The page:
In excerpts from an excellent article by CSO, they wrote, “Concerns about the reach of ChatGPT and how easier it may get for bad actors to find sensitive information have increased following Microsoft’s announcement of the integration of ChatGPT into Bing and the latest update of the technology, GPT-4. Within a month of the integration, Bing had crossed the 100 million daily user threshold. Meanwhile, GPT-4 improved the AI, which now has better reasoning skills, is more accurate, and has the ability to see images.

When ChatGPT was released in November 2022, hackers quickly jumped on the technology to help them write more convincing phishing emails and exploit code, but that was the old ChatGPT. According to Open AI, the new AI’s bar exam score rose from 10% to 90%, its medical knowledge score went from 53% to 75%, its quantitative GRE score rose from 25% to 80%, and the list goes on.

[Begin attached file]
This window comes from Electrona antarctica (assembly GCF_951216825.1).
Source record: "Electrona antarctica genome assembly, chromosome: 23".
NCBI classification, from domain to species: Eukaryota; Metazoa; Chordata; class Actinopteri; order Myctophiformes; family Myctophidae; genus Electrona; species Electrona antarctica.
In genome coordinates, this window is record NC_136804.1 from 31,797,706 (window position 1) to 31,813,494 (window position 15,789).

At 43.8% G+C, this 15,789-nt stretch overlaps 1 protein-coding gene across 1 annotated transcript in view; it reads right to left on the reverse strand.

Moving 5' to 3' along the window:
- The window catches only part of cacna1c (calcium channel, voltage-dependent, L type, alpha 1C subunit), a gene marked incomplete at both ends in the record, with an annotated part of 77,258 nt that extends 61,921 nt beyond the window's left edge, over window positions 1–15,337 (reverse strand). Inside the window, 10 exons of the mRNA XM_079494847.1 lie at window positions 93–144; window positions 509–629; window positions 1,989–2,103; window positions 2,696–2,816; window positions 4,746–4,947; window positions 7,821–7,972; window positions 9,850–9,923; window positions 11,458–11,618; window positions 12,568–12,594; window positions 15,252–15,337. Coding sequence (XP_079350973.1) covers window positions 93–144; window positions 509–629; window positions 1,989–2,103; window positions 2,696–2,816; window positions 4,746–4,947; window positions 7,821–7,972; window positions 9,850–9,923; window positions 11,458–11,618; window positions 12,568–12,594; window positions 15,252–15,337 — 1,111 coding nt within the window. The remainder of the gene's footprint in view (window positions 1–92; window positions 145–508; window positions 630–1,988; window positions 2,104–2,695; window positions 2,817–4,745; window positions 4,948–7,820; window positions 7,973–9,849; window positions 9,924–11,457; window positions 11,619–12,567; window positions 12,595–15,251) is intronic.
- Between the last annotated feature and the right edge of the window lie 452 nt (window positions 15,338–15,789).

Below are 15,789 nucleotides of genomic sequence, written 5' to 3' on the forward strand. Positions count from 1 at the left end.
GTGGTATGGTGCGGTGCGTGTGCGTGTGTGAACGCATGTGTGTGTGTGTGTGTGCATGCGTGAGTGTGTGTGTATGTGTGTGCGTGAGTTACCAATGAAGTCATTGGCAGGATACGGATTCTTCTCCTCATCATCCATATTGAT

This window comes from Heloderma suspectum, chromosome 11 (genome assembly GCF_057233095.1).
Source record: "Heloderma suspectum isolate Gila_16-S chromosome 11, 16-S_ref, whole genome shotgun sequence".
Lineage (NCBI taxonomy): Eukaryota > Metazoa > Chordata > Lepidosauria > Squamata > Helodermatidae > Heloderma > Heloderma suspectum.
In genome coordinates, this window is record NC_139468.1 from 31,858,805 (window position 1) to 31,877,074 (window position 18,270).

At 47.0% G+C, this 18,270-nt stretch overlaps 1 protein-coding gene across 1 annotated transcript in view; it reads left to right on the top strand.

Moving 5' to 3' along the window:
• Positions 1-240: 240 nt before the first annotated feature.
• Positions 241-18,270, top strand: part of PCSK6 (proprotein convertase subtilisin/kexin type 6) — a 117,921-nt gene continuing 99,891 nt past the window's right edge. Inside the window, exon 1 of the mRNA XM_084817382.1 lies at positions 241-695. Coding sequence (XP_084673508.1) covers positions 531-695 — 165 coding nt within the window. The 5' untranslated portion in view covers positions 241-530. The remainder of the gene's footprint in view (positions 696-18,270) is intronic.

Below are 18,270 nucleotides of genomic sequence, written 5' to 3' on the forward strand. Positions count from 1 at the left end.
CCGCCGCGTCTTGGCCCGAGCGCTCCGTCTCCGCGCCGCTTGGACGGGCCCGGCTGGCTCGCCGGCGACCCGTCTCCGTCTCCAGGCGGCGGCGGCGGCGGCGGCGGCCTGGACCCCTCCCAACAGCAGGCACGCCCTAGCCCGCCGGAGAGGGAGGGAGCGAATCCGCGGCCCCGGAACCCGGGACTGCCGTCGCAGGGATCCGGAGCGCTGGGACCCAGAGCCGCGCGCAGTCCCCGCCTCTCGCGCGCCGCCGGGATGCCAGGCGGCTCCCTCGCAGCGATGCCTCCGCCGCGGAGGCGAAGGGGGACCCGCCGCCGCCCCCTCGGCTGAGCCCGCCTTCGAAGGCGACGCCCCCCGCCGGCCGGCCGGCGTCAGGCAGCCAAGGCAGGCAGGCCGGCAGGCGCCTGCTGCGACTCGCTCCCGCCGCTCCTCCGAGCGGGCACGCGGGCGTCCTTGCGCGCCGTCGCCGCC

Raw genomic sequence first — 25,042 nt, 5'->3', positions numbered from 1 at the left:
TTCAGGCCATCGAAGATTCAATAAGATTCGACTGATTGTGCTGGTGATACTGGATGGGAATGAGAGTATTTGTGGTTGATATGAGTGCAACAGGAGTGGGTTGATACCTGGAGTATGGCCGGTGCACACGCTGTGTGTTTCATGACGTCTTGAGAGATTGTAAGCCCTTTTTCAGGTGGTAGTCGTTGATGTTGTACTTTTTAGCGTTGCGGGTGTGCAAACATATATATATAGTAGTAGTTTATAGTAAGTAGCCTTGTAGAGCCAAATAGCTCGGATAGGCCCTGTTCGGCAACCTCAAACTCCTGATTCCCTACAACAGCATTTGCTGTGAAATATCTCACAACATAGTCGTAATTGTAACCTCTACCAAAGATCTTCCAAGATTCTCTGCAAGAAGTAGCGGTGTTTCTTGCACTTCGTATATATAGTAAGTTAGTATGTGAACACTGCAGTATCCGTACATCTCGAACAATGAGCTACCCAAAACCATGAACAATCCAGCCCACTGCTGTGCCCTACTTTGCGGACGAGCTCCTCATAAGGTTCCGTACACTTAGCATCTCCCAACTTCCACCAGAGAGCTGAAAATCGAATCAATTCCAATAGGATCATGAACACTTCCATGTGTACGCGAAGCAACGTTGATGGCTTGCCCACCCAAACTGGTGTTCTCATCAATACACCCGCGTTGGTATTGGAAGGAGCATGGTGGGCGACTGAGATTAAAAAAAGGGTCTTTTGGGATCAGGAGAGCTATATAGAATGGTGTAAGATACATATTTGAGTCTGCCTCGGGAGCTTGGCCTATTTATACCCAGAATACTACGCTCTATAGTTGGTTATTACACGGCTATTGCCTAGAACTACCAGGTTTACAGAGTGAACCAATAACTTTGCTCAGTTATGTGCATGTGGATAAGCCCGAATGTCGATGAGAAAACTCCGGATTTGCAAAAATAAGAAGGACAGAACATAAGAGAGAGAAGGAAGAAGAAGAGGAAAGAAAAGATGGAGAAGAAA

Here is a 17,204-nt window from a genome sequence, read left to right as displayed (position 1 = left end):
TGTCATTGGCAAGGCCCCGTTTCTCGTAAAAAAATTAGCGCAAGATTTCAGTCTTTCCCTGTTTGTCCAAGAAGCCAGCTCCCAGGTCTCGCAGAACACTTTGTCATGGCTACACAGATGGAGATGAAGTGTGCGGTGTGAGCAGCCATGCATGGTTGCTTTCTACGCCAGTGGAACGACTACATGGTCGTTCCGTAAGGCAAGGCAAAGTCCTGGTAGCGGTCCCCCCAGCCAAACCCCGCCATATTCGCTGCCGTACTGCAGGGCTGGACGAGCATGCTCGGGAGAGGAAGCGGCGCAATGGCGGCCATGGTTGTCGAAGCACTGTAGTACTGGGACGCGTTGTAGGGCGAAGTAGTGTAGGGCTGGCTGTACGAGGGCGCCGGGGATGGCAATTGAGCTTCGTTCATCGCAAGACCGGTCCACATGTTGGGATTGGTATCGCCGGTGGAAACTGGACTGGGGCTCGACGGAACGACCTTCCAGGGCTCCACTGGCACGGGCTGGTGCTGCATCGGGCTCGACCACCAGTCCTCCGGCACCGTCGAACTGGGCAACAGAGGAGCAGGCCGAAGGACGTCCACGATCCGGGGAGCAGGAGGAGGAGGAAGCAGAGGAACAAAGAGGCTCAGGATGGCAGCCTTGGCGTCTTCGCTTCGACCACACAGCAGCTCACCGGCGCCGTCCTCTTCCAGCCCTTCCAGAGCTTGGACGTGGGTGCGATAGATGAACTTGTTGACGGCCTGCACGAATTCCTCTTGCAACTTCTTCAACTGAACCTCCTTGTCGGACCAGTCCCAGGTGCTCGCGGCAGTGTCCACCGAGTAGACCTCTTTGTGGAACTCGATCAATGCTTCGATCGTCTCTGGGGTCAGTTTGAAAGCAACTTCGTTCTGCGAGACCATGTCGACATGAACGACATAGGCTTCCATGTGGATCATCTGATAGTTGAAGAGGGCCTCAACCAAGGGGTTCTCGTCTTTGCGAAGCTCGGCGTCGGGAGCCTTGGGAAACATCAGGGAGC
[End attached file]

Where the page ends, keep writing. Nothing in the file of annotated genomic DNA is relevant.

In other words, it’s already better than humans at most tests of knowledge and reasoning — and it can do it in the blink of an eye, for free, for anyone on the planet, in all the major languages.

“Generative AI takes regular humans and turns them into superhumans,” Dion Hinchcliffe, VP and principal analyst at Constellation Research, tells CSO. When combined with real-time search, it will give the bad guys a very powerful weapon. “It can connect the dots and find the patterns,” he says.

That’s something that traditional web search engines can’t do. Enterprises had tools that could do this, he says, for things like threat intelligence, but they cost millions of dollars and are certainly out of reach for small-time cyber criminals.

Open-source intelligence